Monday, July 16, 2007

Pommes de terre

Apples of the earth. That's what potatoes are called in French. Well, that isn't a definition that works for me, seeing as I hate apples. Maybe I should start calling apples papates des arbres and that way they will suddenly become more interesting?

I'm a potatoes gal. I can have them almost any which way, except raw. I remember when my mother had set me to the task of copying out recipes from a book years ago - I came across stuffed tomatoes, stuffed peppers and stuffed eggplants but nary a mention of stuffed potatoes. I was so hurt on behalf of my beloved tuber that I made up a recipe on the spot and put it into the notebook. My mother has never tried it and so I still don't know whether they would taste poisonous or yummy, but my bet would lean towards deliciousity.

Similar to eggplants, potatoes too are incredibly malleable and lend themselves to all kinds of cuisine, all cooking methods, spices and recipes with equal gusto. This summer when we were on holiday, we lugged along a packet of instant vegit aloo mash, since we were planning on self-catering some of the time. I came up with my own take on the common tikki, and it was a total hit.

Garlicky tikki


1 cup aloo vegit mash

enough water ( as per instructions on the pack)

4-5 large pods of garlic, finely minced


chilli powder

jeera powder

stale bread, crumbled

Reconstitute the dehydrated potato flakes into aloo mash. Avoid excess water - put it in sparingly - so the mash isn't soggy.

Add the garlic, salt, chilli and jeera powder and mix well.

Slowly add the bread crumbs, mixing constantly until you get a mixture that hold together well.

Make the mix into 1.5 inc by 1.5 inch in diameter cutlets, about 1 cm in thickness

Pour some oil onto a frying pan, making sure the frying pan is dry first, and stir the oil about so the inside pan is well coated with the oil.

Wait until the oil is hot and slowly drop in the cutlets.

Cook them on a medium high flame, resisting the temptation to turn them over frequently, until the outsides are brown and crisp looking. make sure both sides are done, and to use less oil, pour a shallow layer into the frying pan and flick it at the tikkis while they are cooking, using the flat side of the spatula, so the sides are crisp as well.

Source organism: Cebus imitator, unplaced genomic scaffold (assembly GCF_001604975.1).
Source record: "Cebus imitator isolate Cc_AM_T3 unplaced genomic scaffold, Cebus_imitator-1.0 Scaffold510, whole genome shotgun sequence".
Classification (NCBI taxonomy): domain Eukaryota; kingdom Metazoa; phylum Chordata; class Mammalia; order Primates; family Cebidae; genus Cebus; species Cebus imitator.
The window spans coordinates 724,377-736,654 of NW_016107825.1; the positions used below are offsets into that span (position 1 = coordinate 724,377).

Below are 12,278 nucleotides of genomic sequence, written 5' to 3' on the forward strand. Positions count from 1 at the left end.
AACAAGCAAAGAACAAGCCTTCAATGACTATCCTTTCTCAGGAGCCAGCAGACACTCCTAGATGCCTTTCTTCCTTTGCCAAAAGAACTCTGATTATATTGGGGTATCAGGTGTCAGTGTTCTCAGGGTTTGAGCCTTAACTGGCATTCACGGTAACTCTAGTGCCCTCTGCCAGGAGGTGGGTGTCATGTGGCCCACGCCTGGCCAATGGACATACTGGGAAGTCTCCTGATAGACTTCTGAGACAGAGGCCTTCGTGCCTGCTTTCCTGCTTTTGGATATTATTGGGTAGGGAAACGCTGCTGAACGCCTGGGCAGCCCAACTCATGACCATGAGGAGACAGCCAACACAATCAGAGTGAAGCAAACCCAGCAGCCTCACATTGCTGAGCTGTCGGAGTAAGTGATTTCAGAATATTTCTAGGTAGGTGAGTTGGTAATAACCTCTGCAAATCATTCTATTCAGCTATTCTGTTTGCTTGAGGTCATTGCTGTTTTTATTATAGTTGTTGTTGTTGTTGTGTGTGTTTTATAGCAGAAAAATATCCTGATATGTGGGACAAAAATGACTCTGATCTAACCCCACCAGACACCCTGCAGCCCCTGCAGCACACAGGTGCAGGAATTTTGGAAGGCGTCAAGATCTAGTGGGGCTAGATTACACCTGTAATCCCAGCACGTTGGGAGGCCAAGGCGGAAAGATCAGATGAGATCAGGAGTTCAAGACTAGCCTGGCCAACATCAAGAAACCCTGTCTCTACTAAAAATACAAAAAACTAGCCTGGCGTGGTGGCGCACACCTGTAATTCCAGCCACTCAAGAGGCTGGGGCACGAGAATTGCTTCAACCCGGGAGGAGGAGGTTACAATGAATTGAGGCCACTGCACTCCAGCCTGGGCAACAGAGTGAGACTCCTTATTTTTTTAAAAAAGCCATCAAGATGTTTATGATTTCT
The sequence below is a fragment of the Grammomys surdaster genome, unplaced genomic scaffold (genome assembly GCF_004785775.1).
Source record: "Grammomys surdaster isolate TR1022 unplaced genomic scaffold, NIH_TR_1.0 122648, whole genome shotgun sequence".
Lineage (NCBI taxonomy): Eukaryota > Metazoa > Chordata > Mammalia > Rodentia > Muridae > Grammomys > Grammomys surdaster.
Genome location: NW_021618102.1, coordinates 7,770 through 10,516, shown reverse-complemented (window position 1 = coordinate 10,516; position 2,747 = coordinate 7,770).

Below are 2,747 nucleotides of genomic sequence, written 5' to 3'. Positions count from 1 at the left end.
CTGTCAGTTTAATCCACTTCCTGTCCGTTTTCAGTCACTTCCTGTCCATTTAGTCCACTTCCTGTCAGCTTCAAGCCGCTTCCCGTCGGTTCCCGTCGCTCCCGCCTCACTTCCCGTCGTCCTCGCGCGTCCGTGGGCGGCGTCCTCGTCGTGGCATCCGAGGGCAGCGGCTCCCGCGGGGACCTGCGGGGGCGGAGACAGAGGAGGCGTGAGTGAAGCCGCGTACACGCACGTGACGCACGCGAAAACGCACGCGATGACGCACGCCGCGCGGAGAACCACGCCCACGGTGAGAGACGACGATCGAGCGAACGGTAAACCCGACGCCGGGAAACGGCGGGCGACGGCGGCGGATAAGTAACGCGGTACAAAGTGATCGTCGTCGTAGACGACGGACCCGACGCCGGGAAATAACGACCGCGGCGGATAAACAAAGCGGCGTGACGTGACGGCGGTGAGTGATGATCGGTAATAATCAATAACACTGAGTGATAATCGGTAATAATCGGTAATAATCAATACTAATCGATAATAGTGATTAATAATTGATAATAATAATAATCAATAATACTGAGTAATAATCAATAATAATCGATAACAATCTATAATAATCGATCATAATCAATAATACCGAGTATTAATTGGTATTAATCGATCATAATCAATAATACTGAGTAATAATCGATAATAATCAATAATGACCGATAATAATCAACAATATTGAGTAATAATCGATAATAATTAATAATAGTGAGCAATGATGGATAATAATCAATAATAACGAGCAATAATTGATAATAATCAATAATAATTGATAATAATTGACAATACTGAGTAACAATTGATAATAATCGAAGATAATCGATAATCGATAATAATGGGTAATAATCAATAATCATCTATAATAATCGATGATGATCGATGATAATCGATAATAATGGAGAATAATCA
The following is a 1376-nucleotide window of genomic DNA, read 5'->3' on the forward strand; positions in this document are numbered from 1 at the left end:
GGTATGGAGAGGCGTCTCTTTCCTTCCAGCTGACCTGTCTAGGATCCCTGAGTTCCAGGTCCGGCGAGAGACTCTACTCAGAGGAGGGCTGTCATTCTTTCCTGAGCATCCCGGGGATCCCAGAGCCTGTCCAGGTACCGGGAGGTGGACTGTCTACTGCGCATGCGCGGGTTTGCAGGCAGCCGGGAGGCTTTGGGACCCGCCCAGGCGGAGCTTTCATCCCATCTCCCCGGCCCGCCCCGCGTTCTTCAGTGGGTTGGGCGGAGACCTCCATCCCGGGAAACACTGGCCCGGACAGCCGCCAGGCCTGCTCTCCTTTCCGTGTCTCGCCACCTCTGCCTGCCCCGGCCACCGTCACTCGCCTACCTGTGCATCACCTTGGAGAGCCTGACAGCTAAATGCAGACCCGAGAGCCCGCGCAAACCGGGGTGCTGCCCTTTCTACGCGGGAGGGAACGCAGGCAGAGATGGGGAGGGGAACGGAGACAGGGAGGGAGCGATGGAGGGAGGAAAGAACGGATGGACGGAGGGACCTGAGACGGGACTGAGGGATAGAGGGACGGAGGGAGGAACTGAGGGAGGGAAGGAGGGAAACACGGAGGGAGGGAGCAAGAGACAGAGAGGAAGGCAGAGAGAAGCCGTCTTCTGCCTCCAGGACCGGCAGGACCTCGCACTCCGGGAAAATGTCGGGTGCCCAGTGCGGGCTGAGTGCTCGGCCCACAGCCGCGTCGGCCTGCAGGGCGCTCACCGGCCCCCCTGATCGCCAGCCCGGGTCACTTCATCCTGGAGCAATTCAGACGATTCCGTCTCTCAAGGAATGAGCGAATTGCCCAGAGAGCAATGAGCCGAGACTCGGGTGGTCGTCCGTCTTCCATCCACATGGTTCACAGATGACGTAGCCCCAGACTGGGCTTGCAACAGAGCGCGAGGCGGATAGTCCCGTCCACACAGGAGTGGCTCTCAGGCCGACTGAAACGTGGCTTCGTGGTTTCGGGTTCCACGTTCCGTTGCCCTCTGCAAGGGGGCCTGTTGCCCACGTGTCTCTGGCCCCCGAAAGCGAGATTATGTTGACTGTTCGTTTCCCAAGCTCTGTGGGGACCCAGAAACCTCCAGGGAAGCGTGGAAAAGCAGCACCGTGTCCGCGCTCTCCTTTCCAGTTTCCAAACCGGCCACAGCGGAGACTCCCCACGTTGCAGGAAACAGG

Serve with ketchup or mint or dhania chutney.

This makes a great starter or heavy snack with cocktails. It also tastes good with a simple meal like moong dal and rice.

Another yummy potato dish which I usually serve up for breakfast on lazy Sunday mornings in winter is potato pancakes. These are filling, simple to make and taste superb.

3-4 medium potatoes, grated fine
1 onion, minced fine
chilli powder or pepper
Salt to taste

Mix the ingredients together.
Put oil, or better yet, a dollop of butter, on to heat in a frying pan.
When it's nice and hot, turn the flame to medium.
Spread a thin layer of the potato-onion mix quickly onto the whole surface of the frying pan (about 2 mm thick)
Cook while pressing down with the wooden spatula's flat side, helping the potato's natually gooey liquids to ooze out and bind the pancake together.
Once the bottom of the pancake is nicely browned, flip it over and cook the other side till well done.
Serve hot with onion jam, ketchup, chutney or aachar, whatever you fancy.

Usually potato pancakes are quite thick but I like to make them thin and crisp - they are lighter and taste better to me. I couldn't find a photo of thin potato pancakes and it isn't winter so you'll just have to try them yourself and see how they look.

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